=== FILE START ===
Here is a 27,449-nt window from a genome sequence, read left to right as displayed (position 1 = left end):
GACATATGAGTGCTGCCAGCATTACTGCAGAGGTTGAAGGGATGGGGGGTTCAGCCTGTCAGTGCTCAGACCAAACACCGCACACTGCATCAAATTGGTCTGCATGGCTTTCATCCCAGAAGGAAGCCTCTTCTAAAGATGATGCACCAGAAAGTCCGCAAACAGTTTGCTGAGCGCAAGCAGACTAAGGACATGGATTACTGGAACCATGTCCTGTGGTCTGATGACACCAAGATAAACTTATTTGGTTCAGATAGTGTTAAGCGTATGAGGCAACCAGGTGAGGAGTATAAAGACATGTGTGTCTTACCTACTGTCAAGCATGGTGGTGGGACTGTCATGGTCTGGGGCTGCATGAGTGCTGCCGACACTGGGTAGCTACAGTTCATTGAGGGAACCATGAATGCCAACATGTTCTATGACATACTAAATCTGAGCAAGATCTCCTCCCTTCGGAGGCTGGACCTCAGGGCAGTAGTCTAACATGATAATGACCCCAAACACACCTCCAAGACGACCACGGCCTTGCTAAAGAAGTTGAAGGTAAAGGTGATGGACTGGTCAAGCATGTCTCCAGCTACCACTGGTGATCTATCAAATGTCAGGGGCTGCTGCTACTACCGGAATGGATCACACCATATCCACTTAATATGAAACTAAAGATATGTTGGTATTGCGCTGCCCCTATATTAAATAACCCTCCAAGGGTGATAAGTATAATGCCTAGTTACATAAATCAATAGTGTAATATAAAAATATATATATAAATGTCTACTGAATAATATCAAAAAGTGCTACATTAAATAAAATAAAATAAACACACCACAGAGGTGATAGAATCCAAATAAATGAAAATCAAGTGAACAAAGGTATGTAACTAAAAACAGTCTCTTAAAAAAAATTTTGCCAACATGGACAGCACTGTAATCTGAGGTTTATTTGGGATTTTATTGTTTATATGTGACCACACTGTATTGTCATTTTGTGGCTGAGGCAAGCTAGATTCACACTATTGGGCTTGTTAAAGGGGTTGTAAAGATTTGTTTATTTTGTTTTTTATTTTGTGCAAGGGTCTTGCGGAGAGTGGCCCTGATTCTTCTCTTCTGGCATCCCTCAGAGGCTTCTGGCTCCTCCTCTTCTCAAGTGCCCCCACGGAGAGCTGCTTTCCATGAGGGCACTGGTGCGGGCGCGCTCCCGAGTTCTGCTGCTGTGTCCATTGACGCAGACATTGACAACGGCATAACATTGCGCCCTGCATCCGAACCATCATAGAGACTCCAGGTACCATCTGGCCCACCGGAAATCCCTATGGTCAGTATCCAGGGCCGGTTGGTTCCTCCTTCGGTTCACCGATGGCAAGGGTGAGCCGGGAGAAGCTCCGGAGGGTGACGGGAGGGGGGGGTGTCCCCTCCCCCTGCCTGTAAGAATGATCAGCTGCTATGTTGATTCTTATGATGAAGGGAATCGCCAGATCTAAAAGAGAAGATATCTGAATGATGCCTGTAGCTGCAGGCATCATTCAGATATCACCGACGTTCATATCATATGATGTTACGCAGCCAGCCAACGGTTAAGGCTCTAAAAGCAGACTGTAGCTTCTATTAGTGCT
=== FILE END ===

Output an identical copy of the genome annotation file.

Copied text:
Here is a 27,449-nt window from a genome sequence, read left to right as displayed (position 1 = left end):
GACATATGAGTGCTGCCAGCATTACTGCAGAGGTTGAAGGGATGGGGGGTTCAGCCTGTCAGTGCTCAGACCAAACACCGCACACTGCATCAAATTGGTCTGCATGGCTTTCATCCCAGAAGGAAGCCTCTTCTAAAGATGATGCACCAGAAAGTCCGCAAACAGTTTGCTGAGCGCAAGCAGACTAAGGACATGGATTACTGGAACCATGTCCTGTGGTCTGATGACACCAAGATAAACTTATTTGGTTCAGATAGTGTTAAGCGTATGAGGCAACCAGGTGAGGAGTATAAAGACATGTGTGTCTTACCTACTGTCAAGCATGGTGGTGGGACTGTCATGGTCTGGGGCTGCATGAGTGCTGCCGACACTGGGTAGCTACAGTTCATTGAGGGAACCATGAATGCCAACATGTTCTATGACATACTAAATCTGAGCAAGATCTCCTCCCTTCGGAGGCTGGACCTCAGGGCAGTAGTCTAACATGATAATGACCCCAAACACACCTCCAAGACGACCACGGCCTTGCTAAAGAAGTTGAAGGTAAAGGTGATGGACTGGTCAAGCATGTCTCCAGCTACCACTGGTGATCTATCAAATGTCAGGGGCTGCTGCTACTACCGGAATGGATCACACCATATCCACTTAATATGAAACTAAAGATATGTTGGTATTGCGCTGCCCCTATATTAAATAACCCTCCAAGGGTGATAAGTATAATGCCTAGTTACATAAATCAATAGTGTAATATAAAAATATATATATAAATGTCTACTGAATAATATCAAAAAGTGCTACATTAAATAAAATAAAATAAACACACCACAGAGGTGATAGAATCCAAATAAATGAAAATCAAGTGAACAAAGGTATGTAACTAAAAACAGTCTCTTAAAAAAAATTTTGCCAACATGGACAGCACTGTAATCTGAGGTTTATTTGGGATTTTATTGTTTATATGTGACCACACTGTATTGTCATTTTGTGGCTGAGGCAAGCTAGATTCACACTATTGGGCTTGTTAAAGGGGTTGTAAAGATTTGTTTATTTTGTTTTTTATTTTGTGCAAGGGTCTTGCGGAGAGTGGCCCTGATTCTTCTCTTCTGGCATCCCTCAGAGGCTTCTGGCTCCTCCTCTTCTCAAGTGCCCCCACGGAGAGCTGCTTTCCATGAGGGCACTGGTGCGGGCGCGCTCCCGAGTTCTGCTGCTGTGTCCATTGACGCAGACATTGACAACGGCATAACATTGCGCCCTGCATCCGAACCATCATAGAGACTCCAGGTACCATCTGGCCCACCGGAAATCCCTATGGTCAGTATCCAGGGCCGGTTGGTTCCTCCTTCGGTTCACCGATGGCAAGGGTGAGCCGGGAGAAGCTCCGGAGGGTGACGGGAGGGGGGGGTGTCCCCTCCCCCTGCCTGTAAGAATGATCAGCTGCTATGTTGATTCTTATGATGAAGGGAATCGCCAGATCTAAAAGAGAAGATATCTGAATGATGCCTGTAGCTGCAGGCATCATTCAGATATCACCGACGTTCATATCATATGATGTTACGCAGCCAGCCAACGGTTAAGGCTCTAAAAGCAGACTGTAGCTTCTATTAGTGCT